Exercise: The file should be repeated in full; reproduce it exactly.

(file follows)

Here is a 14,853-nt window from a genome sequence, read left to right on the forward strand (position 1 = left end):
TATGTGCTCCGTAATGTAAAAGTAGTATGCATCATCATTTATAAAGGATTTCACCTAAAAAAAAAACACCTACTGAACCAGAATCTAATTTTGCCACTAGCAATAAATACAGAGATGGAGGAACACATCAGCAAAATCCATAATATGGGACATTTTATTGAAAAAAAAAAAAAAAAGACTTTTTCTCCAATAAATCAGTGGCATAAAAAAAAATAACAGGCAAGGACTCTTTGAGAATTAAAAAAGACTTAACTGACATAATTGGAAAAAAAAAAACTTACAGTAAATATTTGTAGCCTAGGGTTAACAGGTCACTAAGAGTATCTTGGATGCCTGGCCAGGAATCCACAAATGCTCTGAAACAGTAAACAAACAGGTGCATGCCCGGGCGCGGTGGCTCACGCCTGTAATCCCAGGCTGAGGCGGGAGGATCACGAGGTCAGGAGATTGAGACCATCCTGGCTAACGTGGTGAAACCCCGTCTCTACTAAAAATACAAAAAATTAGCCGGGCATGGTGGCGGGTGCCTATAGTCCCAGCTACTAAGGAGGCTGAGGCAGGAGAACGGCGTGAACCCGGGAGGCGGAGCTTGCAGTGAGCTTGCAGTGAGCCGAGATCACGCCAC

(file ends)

Here is a 14,853-nt window from a genome sequence, read left to right on the forward strand (position 1 = left end):
TATGTGCTCCGTAATGTAAAAGTAGTATGCATCATCATTTATAAAGGATTTCACCTAAAAAAAAAACACCTACTGAACCAGAATCTAATTTTGCCACTAGCAATAAATACAGAGATGGAGGAACACATCAGCAAAATCCATAATATGGGACATTTTATTGAAAAAAAAAAAAAAAAGACTTTTTCTCCAATAAATCAGTGGCATAAAAAAAAATAACAGGCAAGGACTCTTTGAGAATTAAAAAAGACTTAACTGACATAATTGGAAAAAAAAAAACTTACAGTAAATATTTGTAGCCTAGGGTTAACAGGTCACTAAGAGTATCTTGGATGCCTGGCCAGGAATCCACAAATGCTCTGAAACAGTAAACAAACAGGTGCATGCCCGGGCGCGGTGGCTCACGCCTGTAATCCCAGGCTGAGGCGGGAGGATCACGAGGTCAGGAGATTGAGACCATCCTGGCTAACGTGGTGAAACCCCGTCTCTACTAAAAATACAAAAAATTAGCCGGGCATGGTGGCGGGTGCCTATAGTCCCAGCTACTAAGGAGGCTGAGGCAGGAGAACGGCGTGAACCCGGGAGGCGGAGCTTGCAGTGAGCTTGCAGTGAGCCGAGATCACGCCAC